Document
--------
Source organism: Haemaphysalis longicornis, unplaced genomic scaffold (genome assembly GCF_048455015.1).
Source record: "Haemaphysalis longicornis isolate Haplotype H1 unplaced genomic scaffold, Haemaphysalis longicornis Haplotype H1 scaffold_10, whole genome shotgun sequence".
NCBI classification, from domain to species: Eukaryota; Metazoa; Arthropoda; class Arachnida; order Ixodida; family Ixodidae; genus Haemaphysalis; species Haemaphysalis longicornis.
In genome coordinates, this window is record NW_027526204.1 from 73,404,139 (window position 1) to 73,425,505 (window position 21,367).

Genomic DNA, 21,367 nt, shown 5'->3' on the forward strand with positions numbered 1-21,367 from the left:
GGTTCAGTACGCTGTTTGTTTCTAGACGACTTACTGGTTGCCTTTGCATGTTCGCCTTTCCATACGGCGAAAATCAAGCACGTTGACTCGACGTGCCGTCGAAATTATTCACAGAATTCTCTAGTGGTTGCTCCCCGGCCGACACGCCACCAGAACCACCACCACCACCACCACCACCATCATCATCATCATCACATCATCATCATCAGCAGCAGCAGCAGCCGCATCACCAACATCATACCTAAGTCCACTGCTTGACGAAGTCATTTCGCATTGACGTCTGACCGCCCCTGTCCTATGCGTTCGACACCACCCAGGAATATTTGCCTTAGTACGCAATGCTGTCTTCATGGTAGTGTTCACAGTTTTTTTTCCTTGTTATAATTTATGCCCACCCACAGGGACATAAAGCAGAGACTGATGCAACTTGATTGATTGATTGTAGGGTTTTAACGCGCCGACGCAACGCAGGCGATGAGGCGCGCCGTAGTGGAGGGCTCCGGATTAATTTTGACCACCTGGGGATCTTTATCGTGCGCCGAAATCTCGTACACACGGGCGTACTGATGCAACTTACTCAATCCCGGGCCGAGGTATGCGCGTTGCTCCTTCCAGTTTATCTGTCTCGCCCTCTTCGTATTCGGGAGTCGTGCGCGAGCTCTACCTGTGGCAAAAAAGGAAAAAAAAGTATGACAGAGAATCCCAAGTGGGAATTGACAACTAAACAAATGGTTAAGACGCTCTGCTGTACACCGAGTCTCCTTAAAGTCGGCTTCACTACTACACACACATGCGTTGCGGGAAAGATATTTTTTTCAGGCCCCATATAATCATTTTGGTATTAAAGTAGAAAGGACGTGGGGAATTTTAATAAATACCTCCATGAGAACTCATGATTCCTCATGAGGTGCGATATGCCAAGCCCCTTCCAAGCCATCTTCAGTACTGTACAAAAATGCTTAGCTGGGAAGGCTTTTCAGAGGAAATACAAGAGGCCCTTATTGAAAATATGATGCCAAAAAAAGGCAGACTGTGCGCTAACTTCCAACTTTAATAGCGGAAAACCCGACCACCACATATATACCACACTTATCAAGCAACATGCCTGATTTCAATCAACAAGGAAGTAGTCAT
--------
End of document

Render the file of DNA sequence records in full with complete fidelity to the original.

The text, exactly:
Source organism: Haemaphysalis longicornis, unplaced genomic scaffold (genome assembly GCF_048455015.1).
Source record: "Haemaphysalis longicornis isolate Haplotype H1 unplaced genomic scaffold, Haemaphysalis longicornis Haplotype H1 scaffold_10, whole genome shotgun sequence".
NCBI classification, from domain to species: Eukaryota; Metazoa; Arthropoda; class Arachnida; order Ixodida; family Ixodidae; genus Haemaphysalis; species Haemaphysalis longicornis.
In genome coordinates, this window is record NW_027526204.1 from 73,404,139 (window position 1) to 73,425,505 (window position 21,367).

Genomic DNA, 21,367 nt, shown 5'->3' on the forward strand with positions numbered 1-21,367 from the left:
GGTTCAGTACGCTGTTTGTTTCTAGACGACTTACTGGTTGCCTTTGCATGTTCGCCTTTCCATACGGCGAAAATCAAGCACGTTGACTCGACGTGCCGTCGAAATTATTCACAGAATTCTCTAGTGGTTGCTCCCCGGCCGACACGCCACCAGAACCACCACCACCACCACCACCACCATCATCATCATCATCACATCATCATCATCAGCAGCAGCAGCAGCCGCATCACCAACATCATACCTAAGTCCACTGCTTGACGAAGTCATTTCGCATTGACGTCTGACCGCCCCTGTCCTATGCGTTCGACACCACCCAGGAATATTTGCCTTAGTACGCAATGCTGTCTTCATGGTAGTGTTCACAGTTTTTTTTCCTTGTTATAATTTATGCCCACCCACAGGGACATAAAGCAGAGACTGATGCAACTTGATTGATTGATTGTAGGGTTTTAACGCGCCGACGCAACGCAGGCGATGAGGCGCGCCGTAGTGGAGGGCTCCGGATTAATTTTGACCACCTGGGGATCTTTATCGTGCGCCGAAATCTCGTACACACGGGCGTACTGATGCAACTTACTCAATCCCGGGCCGAGGTATGCGCGTTGCTCCTTCCAGTTTATCTGTCTCGCCCTCTTCGTATTCGGGAGTCGTGCGCGAGCTCTACCTGTGGCAAAAAAGGAAAAAAAAGTATGACAGAGAATCCCAAGTGGGAATTGACAACTAAACAAATGGTTAAGACGCTCTGCTGTACACCGAGTCTCCTTAAAGTCGGCTTCACTACTACACACACATGCGTTGCGGGAAAGATATTTTTTTCAGGCCCCATATAATCATTTTGGTATTAAAGTAGAAAGGACGTGGGGAATTTTAATAAATACCTCCATGAGAACTCATGATTCCTCATGAGGTGCGATATGCCAAGCCCCTTCCAAGCCATCTTCAGTACTGTACAAAAATGCTTAGCTGGGAAGGCTTTTCAGAGGAAATACAAGAGGCCCTTATTGAAAATATGATGCCAAAAAAAGGCAGACTGTGCGCTAACTTCCAACTTTAATAGCGGAAAACCCGACCACCACATATATACCACACTTATCAAGCAACATGCCTGATTTCAATCAACAAGGAAGTAGTCAT